One of the greatest challenges to implementing workplace wellbeing activities is enticing employees to participate.1 If this sounds familiar, you are not alone. Britain’s Healthiest Workplace 2021 Workplace Wellbeing survey found that just 22% of employees know about the wellbeing supports that were available to them and less than a third of those who are aware choose to participate. It is not surprising then, that we are seeing more organisations turning to incentives as a means of trying to increase participation rates.
In the USA, where employers are responsible for health plans for their workforces, the use of both incentives and penalties to try to increase engagement with wellbeing initiatives is widespread, with 86% of organisations offering incentive or penalty.2 However, some studies suggest that incentives have a marginal impact on participation.
The answer to the participation puzzle does not lie either, in simply increasing the size of the incentive on offer – there is evidence that larger incentives do not result in a proportionate increase in participation rates. One USA study for example, found that employers offering rewards of more than $100, a common threshold, reported participation rates of 51%, compared with 36% participation for those with smaller rewards.3 As for penalties, while these may have a modest impact on participation, creating an environment driven by fear of adverse consequences, is frankly the opposite of workplace wellbeing and thus counter-productive to the intention.
So, while rewards can be a great motivator when used correctly, and modest incentives may help to increase participation slightly, the truth is that employees are more likely to participate in wellbeing initiatives if they believe that their organisation’s motives for offering these are genuine and that their employer has their best interests in mind in addition to those of the business. Incentives may be viewed by employees as coercive if issues such as unmanageable workloads or cultural norms around unhealthy practices like working through lunch breaks and outside contracted hours are left unaddressed.
Realistic expectations are also important – although most workplaces are likely to have a small group of wellbeing enthusiasts who will participate in many initiatives, it is highly unlikely that all employees will be interested in all activities. A well-designed variety of easily accessible support solutions that appeal to a variety of interests is important, as is a range of incentives that appeal to the different motivations that employees will have for wanting to engage with wellbeing initiatives. Key to this is taking the time at the outset to understand what employees want, need and what drives them.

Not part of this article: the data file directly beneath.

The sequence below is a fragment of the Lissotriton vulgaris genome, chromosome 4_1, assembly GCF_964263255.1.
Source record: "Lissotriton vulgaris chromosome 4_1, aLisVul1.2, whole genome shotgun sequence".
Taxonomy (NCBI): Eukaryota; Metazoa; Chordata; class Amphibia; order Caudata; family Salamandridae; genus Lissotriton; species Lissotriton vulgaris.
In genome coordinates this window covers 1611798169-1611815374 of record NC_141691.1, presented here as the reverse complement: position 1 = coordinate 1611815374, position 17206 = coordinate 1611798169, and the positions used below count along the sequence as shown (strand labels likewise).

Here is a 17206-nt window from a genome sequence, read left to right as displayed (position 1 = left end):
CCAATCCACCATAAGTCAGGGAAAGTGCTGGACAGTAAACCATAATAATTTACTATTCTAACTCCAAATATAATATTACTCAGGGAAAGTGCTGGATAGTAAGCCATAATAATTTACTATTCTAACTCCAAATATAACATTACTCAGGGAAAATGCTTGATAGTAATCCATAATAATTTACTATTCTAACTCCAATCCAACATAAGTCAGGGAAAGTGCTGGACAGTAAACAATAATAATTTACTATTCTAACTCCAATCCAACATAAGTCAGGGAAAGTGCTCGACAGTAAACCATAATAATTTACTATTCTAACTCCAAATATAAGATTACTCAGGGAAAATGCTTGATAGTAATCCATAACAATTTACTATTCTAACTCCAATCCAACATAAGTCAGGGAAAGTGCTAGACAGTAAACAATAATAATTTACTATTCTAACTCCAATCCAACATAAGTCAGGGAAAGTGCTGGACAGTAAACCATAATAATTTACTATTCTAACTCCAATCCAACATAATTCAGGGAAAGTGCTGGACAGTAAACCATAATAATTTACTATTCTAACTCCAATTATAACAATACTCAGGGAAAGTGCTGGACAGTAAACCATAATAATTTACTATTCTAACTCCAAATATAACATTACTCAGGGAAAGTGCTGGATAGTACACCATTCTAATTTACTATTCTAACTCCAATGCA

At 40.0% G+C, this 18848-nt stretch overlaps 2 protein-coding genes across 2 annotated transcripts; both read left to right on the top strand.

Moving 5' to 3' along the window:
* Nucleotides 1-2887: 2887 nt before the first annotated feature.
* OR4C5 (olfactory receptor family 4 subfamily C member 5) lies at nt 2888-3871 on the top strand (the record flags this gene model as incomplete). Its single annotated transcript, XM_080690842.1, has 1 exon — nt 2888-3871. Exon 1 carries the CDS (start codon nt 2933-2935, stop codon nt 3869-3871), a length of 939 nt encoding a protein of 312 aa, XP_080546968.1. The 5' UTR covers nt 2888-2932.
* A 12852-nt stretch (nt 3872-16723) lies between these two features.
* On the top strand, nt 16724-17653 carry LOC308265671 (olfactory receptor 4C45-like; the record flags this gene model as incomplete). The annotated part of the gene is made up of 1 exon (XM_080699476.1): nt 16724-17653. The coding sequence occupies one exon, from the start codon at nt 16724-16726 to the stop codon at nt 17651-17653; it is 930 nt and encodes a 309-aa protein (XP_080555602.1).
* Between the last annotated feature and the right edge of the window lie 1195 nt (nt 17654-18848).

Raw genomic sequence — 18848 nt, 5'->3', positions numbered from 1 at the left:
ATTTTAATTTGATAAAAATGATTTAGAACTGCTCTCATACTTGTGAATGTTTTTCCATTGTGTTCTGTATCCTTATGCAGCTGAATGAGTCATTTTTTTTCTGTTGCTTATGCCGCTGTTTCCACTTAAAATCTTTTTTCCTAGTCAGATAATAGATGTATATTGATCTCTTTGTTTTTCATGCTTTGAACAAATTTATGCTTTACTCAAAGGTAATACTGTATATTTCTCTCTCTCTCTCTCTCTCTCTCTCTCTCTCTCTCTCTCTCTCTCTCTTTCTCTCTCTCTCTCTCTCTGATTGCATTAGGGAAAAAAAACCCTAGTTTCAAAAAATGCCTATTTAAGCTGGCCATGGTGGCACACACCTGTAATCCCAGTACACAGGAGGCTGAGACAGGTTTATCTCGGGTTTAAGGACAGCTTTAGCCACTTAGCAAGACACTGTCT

An example of an organisation that uses incentives is Adobe, who offer employees reimbursement for a broad range of wellbeing activities. However, Adobe has deliberately chosen not to connect participation in wellbeing activities with Adobe’s health insurance plan. Instead, employees are supported to tap into their intrinsic motivation to participate, in recognition that this is likely to produce more sustainable results. In addition, Adobe refers to its physical and emotional wellbeing program as a “culture maker, rather than a money saver”.4
Adobe’s commitment to wellbeing doesn’t end there – employees also have access to wellbeing apps and flexible working conditions. The company has also implemented a more informal, “check in” process for managing performance in recognition that that the traditional performance appraisal system had a negative impact on staff morale, did little to improve performance and was an unnecessary drain on organisational resources. The result has been happier employees, improved retention and increased productivity.5 The success of this type of holistic approach – where incentives, a range of wellbeing support and broader cultural and workplace process change initiatives are all pillars of a broader wellbeing strategy is also evidenced by Adobe’ numerous ‘Best Workplaces’ accolades.6
So, when we consider what type of incentives we might offer, we need to step back to ask ourselves what we are trying to achieve? Are there certain behaviours we want to encourage? Are there certain cultural elements we are trying to foster? It is likely that incentives will indeed increase our chances of success?
1 Belinda Liversedge to British Safety Council, 15 October, 2019, https://www.britsafe.org/publications/safety-management-magazine/safety-management-magazine/2018/employers-challenged-over-healthiest-workplace-findings/.
2 Thomas Beaton, “86% of Employers Use Financial Incentives in Wellness Programs,” xtelligent Healthcare Media, https://healthpayerintelligence.com/news/86-of-employers-use-financial-incentives-in-wellness-programs.
3 Soeren Mattke et al., Incentives for Workplace Wellness Programs: They Increase Employee Participation, but Building a Better Program Is Just as Effective (Santa Monica, CA: RAND Corporation, 2015).
4 Alan Kohll to Forbes, 15 October, 2019, https://www.forbes.com/sites/alankohll/2019/03/05/how-adobe-puts-the-employee-at-the-center-of-their-global-well-being-program/?sh=ce707d6189a5.
5 David Burkus, “How Adobe Scrapped Its Performance Review System and Why It Worked,” Forbes, https://www.forbes.com/sites/davidburkus/2016/06/01/how-adobe-scrapped-its-performance-review-system-and-why-it-worked/?sh=770c944455e8.
6 Great Place to Work, “Great Place to Work – Adobe,” https://www.greatplacetowork.co.uk/workplace/item/1942/Adobe.